For an industry that’s only 40 or so years old, the private equity universe can be pretty old-fashioned. That is evident when it comes to the gender breakdown in the business, which undoubtedly remains very much male-dominated.
Fortunately, private equity firms have been taking different steps to combat this imbalance, with many sponsoring recruitment programs or offering workshops catered to female employees.
While increased sensitivity to these gender issues might be the way of the future, some things (like the language used in limited partnership agreements, for example) have yet to catch up with the times, prompting a call for change by some in the industry.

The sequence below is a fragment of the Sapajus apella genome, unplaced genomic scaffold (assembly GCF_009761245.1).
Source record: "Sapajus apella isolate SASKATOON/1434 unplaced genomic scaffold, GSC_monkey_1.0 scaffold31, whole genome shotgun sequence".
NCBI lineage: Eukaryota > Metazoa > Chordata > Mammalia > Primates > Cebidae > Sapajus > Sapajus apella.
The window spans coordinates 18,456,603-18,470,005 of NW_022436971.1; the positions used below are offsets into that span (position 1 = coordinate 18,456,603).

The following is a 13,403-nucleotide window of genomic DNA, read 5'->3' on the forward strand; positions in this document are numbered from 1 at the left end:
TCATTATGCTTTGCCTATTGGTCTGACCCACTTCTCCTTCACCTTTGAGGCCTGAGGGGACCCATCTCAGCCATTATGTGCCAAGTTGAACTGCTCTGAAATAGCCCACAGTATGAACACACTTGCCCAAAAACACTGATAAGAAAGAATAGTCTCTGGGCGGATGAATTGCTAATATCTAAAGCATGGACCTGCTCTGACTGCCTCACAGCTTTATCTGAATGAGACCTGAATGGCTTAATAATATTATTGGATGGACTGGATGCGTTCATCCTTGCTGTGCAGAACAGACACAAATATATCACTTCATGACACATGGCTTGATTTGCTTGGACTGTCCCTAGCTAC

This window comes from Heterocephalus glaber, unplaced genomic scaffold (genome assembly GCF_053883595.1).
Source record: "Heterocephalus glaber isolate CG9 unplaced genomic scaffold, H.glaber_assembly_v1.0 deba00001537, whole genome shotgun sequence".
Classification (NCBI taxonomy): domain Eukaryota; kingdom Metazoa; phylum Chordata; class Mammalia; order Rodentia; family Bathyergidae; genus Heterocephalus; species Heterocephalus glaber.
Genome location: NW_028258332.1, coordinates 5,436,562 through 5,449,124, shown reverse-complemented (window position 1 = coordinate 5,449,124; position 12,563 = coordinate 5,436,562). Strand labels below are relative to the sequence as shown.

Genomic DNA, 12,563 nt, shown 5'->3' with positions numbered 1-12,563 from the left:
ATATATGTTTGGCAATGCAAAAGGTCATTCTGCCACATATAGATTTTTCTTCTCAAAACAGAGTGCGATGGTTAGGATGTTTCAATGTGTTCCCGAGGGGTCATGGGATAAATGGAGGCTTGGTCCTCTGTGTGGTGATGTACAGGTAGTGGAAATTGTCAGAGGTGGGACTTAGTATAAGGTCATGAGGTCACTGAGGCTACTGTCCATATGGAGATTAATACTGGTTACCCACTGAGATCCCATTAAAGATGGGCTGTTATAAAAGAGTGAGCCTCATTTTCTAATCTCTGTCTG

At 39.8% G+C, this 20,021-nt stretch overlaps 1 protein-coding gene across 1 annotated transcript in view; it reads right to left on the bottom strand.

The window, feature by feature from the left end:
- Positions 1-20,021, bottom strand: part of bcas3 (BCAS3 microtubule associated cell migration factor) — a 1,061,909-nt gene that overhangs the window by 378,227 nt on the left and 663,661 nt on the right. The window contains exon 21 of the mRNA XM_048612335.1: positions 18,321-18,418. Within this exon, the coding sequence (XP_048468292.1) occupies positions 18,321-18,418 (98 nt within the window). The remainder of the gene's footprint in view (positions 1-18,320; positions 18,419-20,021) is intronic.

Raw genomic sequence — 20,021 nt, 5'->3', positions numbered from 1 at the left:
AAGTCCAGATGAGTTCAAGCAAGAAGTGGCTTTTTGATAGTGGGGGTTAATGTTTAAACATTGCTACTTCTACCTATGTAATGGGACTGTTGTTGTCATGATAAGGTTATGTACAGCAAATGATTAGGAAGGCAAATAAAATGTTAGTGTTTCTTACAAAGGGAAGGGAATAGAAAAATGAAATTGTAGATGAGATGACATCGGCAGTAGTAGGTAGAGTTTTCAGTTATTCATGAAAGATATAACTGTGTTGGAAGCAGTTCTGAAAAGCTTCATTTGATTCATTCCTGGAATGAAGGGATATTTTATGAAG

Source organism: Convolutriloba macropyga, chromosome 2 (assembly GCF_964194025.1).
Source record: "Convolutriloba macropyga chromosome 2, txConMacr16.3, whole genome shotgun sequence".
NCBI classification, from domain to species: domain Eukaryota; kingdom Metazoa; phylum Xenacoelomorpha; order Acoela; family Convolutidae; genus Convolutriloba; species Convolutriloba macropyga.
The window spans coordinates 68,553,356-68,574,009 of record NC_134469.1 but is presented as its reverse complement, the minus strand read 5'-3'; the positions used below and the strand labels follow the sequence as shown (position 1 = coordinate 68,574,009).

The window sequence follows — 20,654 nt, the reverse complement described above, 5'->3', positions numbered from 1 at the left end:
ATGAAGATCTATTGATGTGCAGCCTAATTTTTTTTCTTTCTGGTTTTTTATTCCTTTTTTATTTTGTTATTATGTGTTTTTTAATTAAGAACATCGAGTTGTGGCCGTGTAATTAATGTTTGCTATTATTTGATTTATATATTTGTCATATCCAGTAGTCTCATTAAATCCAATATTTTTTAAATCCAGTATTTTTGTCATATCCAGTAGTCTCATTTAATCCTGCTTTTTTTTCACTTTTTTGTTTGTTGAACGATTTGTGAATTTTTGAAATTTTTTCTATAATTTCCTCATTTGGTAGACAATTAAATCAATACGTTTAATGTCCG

In a meeting with pfm, a fund formation lawyer pointed out one phrase that has yet to be modernized: the “key man” clause. When recounting a recent discussion with a client about an LPA, the lawyer corrected himself to say not only key man, but also “key woman or key person.”
So, is private equity finally going the politically correct route? After all, it’s no longer “mailman” but “mail carrier,” not “stewardess” but “flight attendant.” And if firms do make the change, will LPs notice the difference? Some gender-neutral food for thought.